You notice it almost immediately the first time you turn in, as the car responds to the initial steering input in an immediate and linear fashion. That first phase of cornering is highly dependent upon the vertical loading of the front tires, which is obviously going to be different if you’re accelerating compared to braking, and so on, thanks to the properties of weight transfer. Mazda wants to make its cars respond consistently at turn-in regardless, and so it redesigned the G-Vectoring Control (GVC) system and all-wheel drive to make that happen.

As you begin to turn the wheel, the system actually reduces the engine’s torque output very slightly. It’s the sort of thing that feels imperceptible but helps the front tires’ stay at the right spot in the friction circle. Corner with gusto—above 0.4G—and on the way out of a corner GVC drags an outside front brake slightly. (The reason it’s the front outside brake and not the rear inside brake is because the front brakes are closer to the ABS unit hydraulics and so, therefore, can react faster.)

Mazda has also tweaked the all-wheel-drive system, which runs a real-time vehicle dynamics model to calculate tire load, shifting torque between front and rear axles again to maximize the friction circle. It’s even a slightly more efficient AWD system, losing 70 percent less energy from the driveline than the CX-5 (and 99 percent less energy than the CX-9).

The CX-30 uses Mazda’s 186hp (139kW), 186lb-ft (252Nm) Skyactiv-G engine. It’s a 2.5L, four-cylinder, gasoline direct-injection design that’s coupled to a six-speed automatic transmission. Unlike the Mazda 3 there is no option of a manual, and while you can get one in Japan with a Skyactiv-X engine, we may still have to wait a while longer before that engine comes to these shores.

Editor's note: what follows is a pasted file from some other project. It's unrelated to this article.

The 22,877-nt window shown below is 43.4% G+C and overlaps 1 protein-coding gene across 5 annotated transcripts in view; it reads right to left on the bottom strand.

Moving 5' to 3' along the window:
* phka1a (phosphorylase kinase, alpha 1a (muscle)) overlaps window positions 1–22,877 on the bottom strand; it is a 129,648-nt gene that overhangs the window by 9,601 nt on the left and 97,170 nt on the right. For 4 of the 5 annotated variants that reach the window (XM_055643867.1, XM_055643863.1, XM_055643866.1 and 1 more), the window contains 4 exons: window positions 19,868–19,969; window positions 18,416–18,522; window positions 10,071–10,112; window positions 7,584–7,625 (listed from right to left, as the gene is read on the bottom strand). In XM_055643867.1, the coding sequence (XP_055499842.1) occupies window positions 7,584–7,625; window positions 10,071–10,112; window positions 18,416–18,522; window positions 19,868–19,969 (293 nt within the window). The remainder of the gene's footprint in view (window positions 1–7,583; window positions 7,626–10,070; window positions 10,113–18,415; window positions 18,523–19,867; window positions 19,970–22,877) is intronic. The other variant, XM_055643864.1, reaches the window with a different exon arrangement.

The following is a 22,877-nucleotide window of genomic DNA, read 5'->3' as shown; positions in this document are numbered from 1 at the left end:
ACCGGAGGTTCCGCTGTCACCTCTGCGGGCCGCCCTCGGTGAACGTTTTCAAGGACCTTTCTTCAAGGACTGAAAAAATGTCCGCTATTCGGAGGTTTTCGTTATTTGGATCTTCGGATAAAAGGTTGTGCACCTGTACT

It’s not a bad power unit, although I have to admit I’d love the car even more if it had an extra 40hp (30kW). That said, the 30 is more powerful than the (long) list of competitor subcompacts that Mazda compared it to, including the Subaru Crosstrek, Jeep Renegade, Ford EcoSport, Hyundai Kona, and Kia Soul. Fuel efficiency isn’t horrid; the FWD CX-30 is rated at 25/33/28mpg city/highway/combined, and the AWD version at 24/32/27mpg if fitted with cylinder deactivation (which comes with the Premium package), or 24/31/26mpg without.

$21,900 will get you into a FWD CX-30, while $23,300 buys an AWD CX-30. Even these base models are pretty well equipped. Every CX-30 gets LED head- and taillights, a suite of advanced driver-assistance systems (ADAS) that includes adaptive cruise control that handles stop-and-go traffic, automatic emergency braking, lane-departure warning, and lane-keep assist (which is extremely unintrusive to the point where I don’t actually remember it engaging). The 8.8-inch infotainment system is also standard across the range, but you have to spring for the Select package (FWD: $23,900, AWD: $25,300) if you want Apple CarPlay and Android Auto. (You also get a leather steering wheel, keyless entry, dual-zone climate control, blind-spot monitoring, and rear cross-traffic alerts).

The Preferred package (FWD: $26,200, AWD: $27,600) adds Sirius XM, a 12-speaker Bose system (as opposed to the eight-speaker setup), and an eight-way power seat for the driver. The top-of-the-line Premium pack is $28,200 for FWD and $29,600 for AWD. This comes with all of the above, plus a full-color heads-up display, paddle shifters on the steering wheel, a powered liftgate for the hatch, adaptive headlights, and cylinder deactivation.

For an interior this classy and a driving experience better than pretty much any crossover short of a Porsche Macan, that seems like a good deal.